The unlikely double act of supermodel Naomi Campbell and British foreign secretary Boris Johnson came together on Thursday to discuss and promote the importance of girls’ education.
The pair are backing the #LeaveNoGirlBehind campaign, which wants all girls across the world to receive at least 12 years of proper education by 2030. Ms Campbell has worked as a women’s empowerment envoy UNICEF, the United Nations’ programme that provides humanitarian and developmental assistance to children and mothers in developing countries.
The model has been a long-time girls’ education activist and told Mr Johnson about her previous efforts to get the world’s poorest girls into school.
Mr Johnson said after the meeting that “Naomi is a force of nature, fizzing with energy and ideas, and it was great to hear her thoughts about how to galvanise the worlds of fashion and entertainment to really put the tragedy of the 131 million girls missing out on a quality education behind us.
“Education is a fundamental right for all girls and is manifestly in the global interest. It can help solve a multitude of the world’s problems. The UK is doing its bit but the rest of the world must follow suit.”
Committing the British government to the programme, Mr Johnson said that “we can and must challenge the sexism that says this is not a political issue, and we must break down the barriers that hold girls back. As a global community we can end female illiteracy to create a more stable, prosperous world for everyone”.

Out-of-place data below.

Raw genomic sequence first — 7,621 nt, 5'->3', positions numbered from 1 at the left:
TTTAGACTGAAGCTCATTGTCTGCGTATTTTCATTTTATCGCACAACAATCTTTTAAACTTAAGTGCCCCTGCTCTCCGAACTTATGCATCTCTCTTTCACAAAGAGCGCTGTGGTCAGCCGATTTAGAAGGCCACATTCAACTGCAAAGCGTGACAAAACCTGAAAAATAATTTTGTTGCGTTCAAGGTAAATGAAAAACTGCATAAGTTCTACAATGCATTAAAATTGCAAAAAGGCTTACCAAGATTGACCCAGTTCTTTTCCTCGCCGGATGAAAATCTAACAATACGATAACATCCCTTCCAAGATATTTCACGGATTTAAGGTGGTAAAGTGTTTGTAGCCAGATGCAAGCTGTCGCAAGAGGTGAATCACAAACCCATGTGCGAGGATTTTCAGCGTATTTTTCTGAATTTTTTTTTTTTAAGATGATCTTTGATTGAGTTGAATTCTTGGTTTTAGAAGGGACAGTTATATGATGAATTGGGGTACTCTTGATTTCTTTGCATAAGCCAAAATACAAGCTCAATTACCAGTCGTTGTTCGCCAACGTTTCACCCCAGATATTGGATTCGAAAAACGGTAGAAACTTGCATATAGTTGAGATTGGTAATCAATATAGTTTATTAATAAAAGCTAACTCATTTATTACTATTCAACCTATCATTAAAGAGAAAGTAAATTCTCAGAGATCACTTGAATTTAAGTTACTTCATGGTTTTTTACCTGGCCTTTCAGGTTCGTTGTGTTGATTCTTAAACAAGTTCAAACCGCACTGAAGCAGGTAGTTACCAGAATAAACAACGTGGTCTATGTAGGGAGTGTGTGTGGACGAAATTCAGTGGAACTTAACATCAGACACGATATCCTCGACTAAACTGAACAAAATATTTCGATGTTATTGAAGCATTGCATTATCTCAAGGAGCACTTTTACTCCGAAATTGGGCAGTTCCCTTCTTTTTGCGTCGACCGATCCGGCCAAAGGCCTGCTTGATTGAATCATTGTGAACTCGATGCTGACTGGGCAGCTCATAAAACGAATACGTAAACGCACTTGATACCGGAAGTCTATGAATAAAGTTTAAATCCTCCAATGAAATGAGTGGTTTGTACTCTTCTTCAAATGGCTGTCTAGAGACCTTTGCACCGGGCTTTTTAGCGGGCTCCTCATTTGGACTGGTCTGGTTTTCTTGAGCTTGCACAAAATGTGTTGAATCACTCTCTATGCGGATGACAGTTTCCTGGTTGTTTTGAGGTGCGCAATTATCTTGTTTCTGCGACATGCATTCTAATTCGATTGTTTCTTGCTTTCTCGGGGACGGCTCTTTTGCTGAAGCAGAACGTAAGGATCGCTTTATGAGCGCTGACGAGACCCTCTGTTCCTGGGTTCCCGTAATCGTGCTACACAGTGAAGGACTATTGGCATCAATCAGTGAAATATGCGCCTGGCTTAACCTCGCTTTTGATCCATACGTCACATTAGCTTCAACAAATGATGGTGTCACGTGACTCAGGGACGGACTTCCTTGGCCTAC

Ms Campbell said that “I had a great discussion with Boris Johnson at the Foreign Office today to discuss ways to improve education for the world’s most vulnerable girls.
“We both have a passionate belief that this is vital for the world to address. It’s great that Britain is leading by example and the Commonwealth is putting so much into this initiative.
“I recently organised a Fashion For Relief event for equality that included gender, so this really ties in with my beliefs.”
Mr Johnson’s has been attempting to build a global coalition of influencers in business, politics and entertainment to help stamp out illiteracy, and has met former British prime minister Gordon Brown and girls’ education activist and Nobel Prize Laureate Malala Yousafzai in recent weeks.
He has also pressed this agenda with US president Donald Trump’s daughter Ivanka, and the philanthropist Melinda Gates.
More than nine-tenths of the world’s poorest children leave school unable to read and write, and Britain has provided £400 million through the Department for International Development to enable over 1.5 million vulnerable girls to achieve the aim of 12 years of quality education.